griffithianum x caucasium
"The Time Machine was left deserted on the turf among the rhododendrons."
-H. G. Wells
'Mrs. Furnival' evergreen rhododendron is an old Anthony Waterer Ironclad derived from crossing an R. griffithianum hybrid with an R. caucasium hybrid, & dating to at latest 1920. It is named after Waterer's sister, Mrs. Charles John Furnival.
Of its parents, R. griffithianum first arrived in England from the Himalayas in 1858. Its ornamental strengths were at once evident, with its extravagantly large white flowers.
It was destined to become one of the top two or three choices for hybridization programs for a hundred & fifty years. Griffith's rhody as a species shrub could be a little tender, & hybridization sought not ony to preserve its ornamental powers, but increase its hardiness.
'Mrs. Furnival's' other parent R. caucasium is native to the Caucasus region from Northeast Turkey to the Republic of Georgia. It is not often gardened as a species shrub, but has of late dubiously become something of a health-food fad among herbalists who sell extracts & powders from the leaves as a diet aid, stimulant, & for depression & anxiety, & to fight colon cancer. Proof efficacy inevitably has not been forthcoming.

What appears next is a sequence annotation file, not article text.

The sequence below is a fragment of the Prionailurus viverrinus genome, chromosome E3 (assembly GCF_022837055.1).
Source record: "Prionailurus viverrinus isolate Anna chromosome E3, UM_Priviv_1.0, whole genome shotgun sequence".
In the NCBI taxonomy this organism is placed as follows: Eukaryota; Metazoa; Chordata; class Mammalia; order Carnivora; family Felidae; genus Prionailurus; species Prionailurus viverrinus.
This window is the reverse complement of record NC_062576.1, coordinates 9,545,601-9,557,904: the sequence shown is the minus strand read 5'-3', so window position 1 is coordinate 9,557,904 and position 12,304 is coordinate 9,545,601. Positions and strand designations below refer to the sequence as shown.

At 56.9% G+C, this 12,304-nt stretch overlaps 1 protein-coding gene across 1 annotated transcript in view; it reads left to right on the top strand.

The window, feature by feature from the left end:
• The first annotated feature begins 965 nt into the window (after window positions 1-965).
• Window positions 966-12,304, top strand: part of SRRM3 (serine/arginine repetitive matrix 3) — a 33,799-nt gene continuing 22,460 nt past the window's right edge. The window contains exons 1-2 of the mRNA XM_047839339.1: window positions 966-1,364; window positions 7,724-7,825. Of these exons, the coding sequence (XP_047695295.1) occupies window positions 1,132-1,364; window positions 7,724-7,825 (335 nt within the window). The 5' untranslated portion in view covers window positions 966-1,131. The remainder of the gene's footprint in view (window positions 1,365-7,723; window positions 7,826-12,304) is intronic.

By late April, this shrub has enormous colorful buds, as in the second photo. In May & sometimes lasting into June, 'Mrs. Furnival' bursts forth its enormous trusses of light pink flowers which have conspicuous red dorsal blotch.
In some years these trusses of as many as seventeen funnel-bells are so large & so numerous over the shrub that the leaves temporarily disappear.
'Mrs. Furnival' remains a significant shrub in modern breeding programs, as the large flower size & compactness of the leaves are traits desired in new cultivars.
A smallish shrub, it's ten year size is just four feet tall, five wide, densely leafed. This recipient of the Award of Garden Merit is vigorous & densely leafed, sun tolerant, cold hardy at minus ten or 15 degrfees F., & prefers bright shade though tolerating considerable sun.
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